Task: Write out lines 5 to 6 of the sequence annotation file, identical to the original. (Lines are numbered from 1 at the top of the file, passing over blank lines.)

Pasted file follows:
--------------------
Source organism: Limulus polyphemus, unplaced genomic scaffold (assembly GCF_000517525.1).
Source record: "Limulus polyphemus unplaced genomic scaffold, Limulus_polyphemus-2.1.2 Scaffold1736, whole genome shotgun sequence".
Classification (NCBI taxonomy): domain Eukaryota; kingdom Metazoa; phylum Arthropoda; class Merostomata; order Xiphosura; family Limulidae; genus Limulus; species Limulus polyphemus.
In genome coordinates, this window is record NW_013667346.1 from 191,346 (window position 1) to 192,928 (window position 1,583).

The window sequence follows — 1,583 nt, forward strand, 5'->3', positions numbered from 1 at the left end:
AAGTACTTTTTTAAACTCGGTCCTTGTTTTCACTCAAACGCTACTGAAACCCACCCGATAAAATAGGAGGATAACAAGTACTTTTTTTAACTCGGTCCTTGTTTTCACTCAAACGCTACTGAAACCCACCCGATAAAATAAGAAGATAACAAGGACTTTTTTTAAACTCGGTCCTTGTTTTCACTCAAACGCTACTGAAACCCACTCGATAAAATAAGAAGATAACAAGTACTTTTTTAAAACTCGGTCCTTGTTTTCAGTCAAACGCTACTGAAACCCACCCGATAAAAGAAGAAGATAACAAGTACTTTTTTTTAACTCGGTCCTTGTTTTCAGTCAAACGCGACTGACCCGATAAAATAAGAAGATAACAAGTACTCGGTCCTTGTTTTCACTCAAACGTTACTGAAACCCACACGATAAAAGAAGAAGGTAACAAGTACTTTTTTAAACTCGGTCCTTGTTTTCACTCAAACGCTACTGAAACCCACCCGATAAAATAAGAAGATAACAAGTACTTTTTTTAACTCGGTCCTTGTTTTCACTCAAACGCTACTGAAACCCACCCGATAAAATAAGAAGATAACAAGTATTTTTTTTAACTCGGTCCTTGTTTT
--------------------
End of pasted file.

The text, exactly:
The window sequence follows — 1,583 nt, forward strand, 5'->3', positions numbered from 1 at the left end:
AAGTACTTTTTTAAACTCGGTCCTTGTTTTCACTCAAACGCTACTGAAACCCACCCGATAAAATAGGAGGATAACAAGTACTTTTTTTAACTCGGTCCTTGTTTTCACTCAAACGCTACTGAAACCCACCCGATAAAATAAGAAGATAACAAGGACTTTTTTTAAACTCGGTCCTTGTTTTCACTCAAACGCTACTGAAACCCACTCGATAAAATAAGAAGATAACAAGTACTTTTTTAAAACTCGGTCCTTGTTTTCAGTCAAACGCTACTGAAACCCACCCGATAAAAGAAGAAGATAACAAGTACTTTTTTTTAACTCGGTCCTTGTTTTCAGTCAAACGCGACTGACCCGATAAAATAAGAAGATAACAAGTACTCGGTCCTTGTTTTCACTCAAACGTTACTGAAACCCACACGATAAAAGAAGAAGGTAACAAGTACTTTTTTAAACTCGGTCCTTGTTTTCACTCAAACGCTACTGAAACCCACCCGATAAAATAAGAAGATAACAAGTACTTTTTTTAACTCGGTCCTTGTTTTCACTCAAACGCTACTGAAACCCACCCGATAAAATAAGAAGATAACAAGTATTTTTTTTAACTCGGTCCTTGTTTT